Driving out of Montreal through Brossard, the overall impression was of concrete, salt, and churned up banks of grass. Paper thin layers of yellow leaves covered the sidewalks. In the fields the dead, yellowing, stalks of corn hung down limply.

The GPS sent me on a route that passed through New Hampshire. The border post was quiet. I was the only car there. I told the guards I was on a work trip visiting a client - that was at least half true. It started raining very lightly once I got to New Hampshire, and for a brief moment as I passed over Dixville Notch it seemed like snow. Shortly after that I crossed into Maine, and not long after that turned off the highway and began weaving around the small country roads that would eventually take me Last-Lamb's place.

By the early afternoon there were just a few more kilometers left, and then before I knew it I was looking out for the house number he had given me, pulling the car off the road and down a short gravel path that was surrounded by trees.

The house itself was a simple, box shaped bungalow, with plastic outside paneling, a front porch, and a short chimney poking out of the of the slanted roof. I got out of the car, locked it, walked up to the door, and knocked.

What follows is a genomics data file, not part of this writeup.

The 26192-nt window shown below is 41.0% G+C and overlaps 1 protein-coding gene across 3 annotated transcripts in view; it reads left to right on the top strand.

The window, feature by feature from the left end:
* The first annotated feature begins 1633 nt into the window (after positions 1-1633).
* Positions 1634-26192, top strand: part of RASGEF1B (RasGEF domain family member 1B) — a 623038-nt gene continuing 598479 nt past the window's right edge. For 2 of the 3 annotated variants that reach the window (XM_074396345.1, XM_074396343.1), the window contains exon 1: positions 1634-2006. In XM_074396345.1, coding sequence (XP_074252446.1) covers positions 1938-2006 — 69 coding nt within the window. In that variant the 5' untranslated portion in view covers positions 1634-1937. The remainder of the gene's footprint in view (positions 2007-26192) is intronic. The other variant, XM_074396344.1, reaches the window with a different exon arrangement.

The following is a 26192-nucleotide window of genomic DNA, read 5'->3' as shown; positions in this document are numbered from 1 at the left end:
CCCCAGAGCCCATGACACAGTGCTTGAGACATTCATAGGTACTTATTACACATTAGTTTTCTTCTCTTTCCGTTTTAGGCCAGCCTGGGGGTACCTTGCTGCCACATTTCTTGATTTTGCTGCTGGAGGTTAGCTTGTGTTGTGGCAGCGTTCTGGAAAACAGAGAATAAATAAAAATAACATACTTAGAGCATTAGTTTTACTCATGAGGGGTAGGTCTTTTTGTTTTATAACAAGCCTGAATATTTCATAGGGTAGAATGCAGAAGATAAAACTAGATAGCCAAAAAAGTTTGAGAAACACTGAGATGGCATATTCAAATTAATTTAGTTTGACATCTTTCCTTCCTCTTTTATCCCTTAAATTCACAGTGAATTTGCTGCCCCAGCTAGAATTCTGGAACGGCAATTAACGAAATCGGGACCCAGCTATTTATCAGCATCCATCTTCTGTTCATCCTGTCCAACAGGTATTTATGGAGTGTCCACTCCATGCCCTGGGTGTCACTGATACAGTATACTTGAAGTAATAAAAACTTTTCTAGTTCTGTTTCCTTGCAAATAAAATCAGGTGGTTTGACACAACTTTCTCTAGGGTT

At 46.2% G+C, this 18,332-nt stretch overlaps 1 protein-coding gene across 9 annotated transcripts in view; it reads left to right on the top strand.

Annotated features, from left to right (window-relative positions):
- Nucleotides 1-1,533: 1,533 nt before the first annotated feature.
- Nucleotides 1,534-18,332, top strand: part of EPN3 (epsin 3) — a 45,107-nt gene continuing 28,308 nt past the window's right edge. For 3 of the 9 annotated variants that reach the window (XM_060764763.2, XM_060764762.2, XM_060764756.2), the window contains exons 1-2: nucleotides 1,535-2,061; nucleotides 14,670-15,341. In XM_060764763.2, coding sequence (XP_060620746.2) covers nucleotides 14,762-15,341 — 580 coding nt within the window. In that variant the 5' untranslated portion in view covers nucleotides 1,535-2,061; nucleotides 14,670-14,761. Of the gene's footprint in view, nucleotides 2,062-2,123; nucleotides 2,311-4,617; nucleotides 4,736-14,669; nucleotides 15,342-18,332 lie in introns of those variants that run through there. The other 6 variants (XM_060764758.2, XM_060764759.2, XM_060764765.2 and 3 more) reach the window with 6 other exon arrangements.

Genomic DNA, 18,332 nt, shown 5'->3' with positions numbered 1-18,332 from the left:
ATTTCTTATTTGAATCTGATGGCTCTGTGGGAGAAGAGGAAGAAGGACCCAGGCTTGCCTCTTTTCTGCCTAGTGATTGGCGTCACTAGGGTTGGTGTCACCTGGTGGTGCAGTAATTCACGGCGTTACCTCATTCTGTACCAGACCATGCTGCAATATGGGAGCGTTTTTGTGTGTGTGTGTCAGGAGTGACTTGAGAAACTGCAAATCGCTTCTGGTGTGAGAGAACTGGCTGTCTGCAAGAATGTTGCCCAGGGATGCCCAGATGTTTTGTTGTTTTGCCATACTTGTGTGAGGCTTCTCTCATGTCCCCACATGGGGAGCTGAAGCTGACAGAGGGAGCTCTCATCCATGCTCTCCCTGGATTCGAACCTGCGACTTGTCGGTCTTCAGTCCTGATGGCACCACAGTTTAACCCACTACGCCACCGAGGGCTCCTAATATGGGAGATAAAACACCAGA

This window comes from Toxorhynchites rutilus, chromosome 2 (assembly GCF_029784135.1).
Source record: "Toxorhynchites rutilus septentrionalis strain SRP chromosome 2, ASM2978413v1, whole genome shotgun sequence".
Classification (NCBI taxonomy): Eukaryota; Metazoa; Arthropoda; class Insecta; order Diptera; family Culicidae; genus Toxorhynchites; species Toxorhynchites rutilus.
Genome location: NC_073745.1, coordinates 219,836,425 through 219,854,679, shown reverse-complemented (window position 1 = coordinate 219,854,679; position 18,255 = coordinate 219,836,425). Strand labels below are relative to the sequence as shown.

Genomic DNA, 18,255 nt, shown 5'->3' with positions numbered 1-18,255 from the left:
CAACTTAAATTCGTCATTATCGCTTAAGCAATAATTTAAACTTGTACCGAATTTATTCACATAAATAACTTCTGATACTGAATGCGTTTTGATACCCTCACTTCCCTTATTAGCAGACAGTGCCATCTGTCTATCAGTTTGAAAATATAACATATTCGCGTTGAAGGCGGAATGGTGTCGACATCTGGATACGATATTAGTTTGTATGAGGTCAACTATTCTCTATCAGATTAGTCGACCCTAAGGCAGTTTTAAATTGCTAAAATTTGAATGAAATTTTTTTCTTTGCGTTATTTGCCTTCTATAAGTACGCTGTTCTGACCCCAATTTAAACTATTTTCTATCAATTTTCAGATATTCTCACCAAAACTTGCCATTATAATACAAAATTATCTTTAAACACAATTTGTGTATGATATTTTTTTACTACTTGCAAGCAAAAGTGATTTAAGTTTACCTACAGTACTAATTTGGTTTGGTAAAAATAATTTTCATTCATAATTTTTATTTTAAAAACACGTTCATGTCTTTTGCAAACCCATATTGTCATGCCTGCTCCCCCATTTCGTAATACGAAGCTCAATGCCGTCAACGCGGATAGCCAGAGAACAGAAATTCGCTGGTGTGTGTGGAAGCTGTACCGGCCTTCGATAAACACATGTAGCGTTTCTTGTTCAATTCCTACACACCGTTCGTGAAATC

Through the window I saw a man approaching. He was a fairly big man, with a brown beard and shaggy long hair that fell over his ears. He walked towards the door with a slight limp, and in a bit of a hunch. When he saw me he smiled, and as he opened the door, gently looking me in the eyes, sticking out his hand to shake.

"You're Daniel? Nice to meet you. I'm Michael. You might know me as Last-Lamb."

I shook his hand and he welcomed me into the house.

"Would you like anything to drink? Coffee?"

"A coffee would be great thanks," I replied.

He poured me a mug of coffee from a plastic drip coffee machine that looked like it had been used every day for the last 30 years.